A new campaign launched by the sports nutrition body ESSNA will encourage consumers to report “dodgy” sports supplements.
The European Specialist Sports Nutrition Alliance (ESSNA) kicks off the campaign by launching a dedicated ESSNA kitemark that can help the public identify products belonging to ESSNA members. ESSNA members sign up to a strict Code of Conduct, making a promise to the consumer that all their products comply fully with the European legislation put in place for their protection.
This is accompanied by a new online resource that the public can refer to for more information on everything sports nutrition related, such as step-by-step guides to buying certain products, general ‘dos and don’ts’, and a platform for the public to use to report products they believe to be dodgy, as well as tips on how to identify those.
ESSNA has also launched a Facebook page to encourage consumers to report products they come across on the social media platform, which sees a high number of sales of sports nutrition products every day.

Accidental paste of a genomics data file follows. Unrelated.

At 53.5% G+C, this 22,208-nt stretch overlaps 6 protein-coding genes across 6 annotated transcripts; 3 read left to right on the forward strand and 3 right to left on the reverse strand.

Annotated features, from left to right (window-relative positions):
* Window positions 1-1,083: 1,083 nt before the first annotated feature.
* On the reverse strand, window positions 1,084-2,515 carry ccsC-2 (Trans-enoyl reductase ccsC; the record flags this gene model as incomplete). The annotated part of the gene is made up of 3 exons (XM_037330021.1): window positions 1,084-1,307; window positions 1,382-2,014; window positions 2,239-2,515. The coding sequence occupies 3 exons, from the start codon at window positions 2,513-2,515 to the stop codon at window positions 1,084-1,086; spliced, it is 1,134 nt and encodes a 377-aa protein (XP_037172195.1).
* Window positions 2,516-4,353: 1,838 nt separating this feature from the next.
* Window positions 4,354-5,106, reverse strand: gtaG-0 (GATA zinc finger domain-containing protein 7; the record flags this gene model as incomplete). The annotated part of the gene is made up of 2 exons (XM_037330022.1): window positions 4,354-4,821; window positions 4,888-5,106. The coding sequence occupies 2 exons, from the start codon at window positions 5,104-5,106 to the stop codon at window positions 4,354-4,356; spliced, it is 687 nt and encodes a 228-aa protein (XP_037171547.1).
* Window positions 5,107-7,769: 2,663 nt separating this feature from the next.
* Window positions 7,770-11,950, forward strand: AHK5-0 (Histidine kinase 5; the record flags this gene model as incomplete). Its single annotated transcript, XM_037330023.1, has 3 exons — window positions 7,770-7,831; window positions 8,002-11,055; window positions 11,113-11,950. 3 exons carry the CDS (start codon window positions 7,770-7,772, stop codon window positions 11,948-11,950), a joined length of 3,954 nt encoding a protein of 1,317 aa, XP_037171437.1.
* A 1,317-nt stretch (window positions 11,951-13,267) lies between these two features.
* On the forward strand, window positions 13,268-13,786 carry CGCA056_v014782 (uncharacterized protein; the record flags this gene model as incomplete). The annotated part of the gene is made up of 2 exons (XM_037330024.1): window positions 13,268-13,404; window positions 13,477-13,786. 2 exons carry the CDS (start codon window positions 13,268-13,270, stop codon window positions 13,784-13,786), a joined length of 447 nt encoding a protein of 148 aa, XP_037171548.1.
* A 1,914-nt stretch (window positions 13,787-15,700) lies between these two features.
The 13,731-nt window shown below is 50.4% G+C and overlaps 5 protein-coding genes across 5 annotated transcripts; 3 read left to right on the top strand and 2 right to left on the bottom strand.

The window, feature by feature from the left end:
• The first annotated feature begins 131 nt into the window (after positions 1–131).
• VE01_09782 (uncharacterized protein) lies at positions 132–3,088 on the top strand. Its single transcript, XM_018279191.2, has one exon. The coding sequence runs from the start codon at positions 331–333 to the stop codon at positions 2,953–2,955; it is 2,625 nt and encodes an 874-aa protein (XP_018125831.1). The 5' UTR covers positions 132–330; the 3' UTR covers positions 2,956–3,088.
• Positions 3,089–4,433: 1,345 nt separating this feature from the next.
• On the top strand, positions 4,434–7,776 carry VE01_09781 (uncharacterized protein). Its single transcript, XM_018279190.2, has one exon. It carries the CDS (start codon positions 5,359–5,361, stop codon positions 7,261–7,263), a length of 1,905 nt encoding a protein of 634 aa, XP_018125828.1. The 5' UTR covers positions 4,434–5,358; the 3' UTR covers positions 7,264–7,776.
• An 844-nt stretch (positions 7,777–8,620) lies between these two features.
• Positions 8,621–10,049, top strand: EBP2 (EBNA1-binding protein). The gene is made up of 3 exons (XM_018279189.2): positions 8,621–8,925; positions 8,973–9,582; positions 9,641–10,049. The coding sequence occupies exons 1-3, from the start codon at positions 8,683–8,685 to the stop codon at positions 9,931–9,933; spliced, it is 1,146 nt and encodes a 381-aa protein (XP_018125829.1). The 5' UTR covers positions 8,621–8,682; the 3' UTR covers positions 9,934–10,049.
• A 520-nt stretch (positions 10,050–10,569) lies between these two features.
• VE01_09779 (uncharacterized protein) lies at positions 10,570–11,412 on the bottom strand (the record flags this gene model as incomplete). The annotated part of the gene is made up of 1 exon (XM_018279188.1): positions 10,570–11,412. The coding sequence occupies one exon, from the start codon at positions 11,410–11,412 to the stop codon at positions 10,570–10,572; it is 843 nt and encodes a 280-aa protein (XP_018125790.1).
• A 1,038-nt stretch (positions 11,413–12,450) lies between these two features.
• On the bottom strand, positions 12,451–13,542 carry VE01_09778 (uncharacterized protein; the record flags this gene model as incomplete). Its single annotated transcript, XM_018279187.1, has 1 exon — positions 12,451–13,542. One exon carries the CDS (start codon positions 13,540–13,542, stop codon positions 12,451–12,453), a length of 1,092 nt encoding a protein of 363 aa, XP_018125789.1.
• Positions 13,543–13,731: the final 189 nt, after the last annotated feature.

Dr Adam Carey, Chair of ESSNA, said: “Too many misconceptions continue to fly around about our products, whether that’s the media claiming that we’re not overseen by any law or athletes blaming their doping scandals on ‘unclean’ sports supplements. The fact is, the majority of the industry is extremely responsible and complies with stringent European laws around the production, labelling and selling of its products.
“The public need not be worried or concerned when buying sports nutrition products and they need to understand that their safety and good health is the industry’s number one priority. But more than that, we want an informed public. It’s time once and for all – particularly as we see a huge growth in the sector as it moves further and further into the mainstream – to make sure the public understand what they’re consuming and how they can stay safe while consuming it. Our campaign will educate them on everything from what benefits they can expect to see, to what brands they can trust, to what ingredients they should avoid.”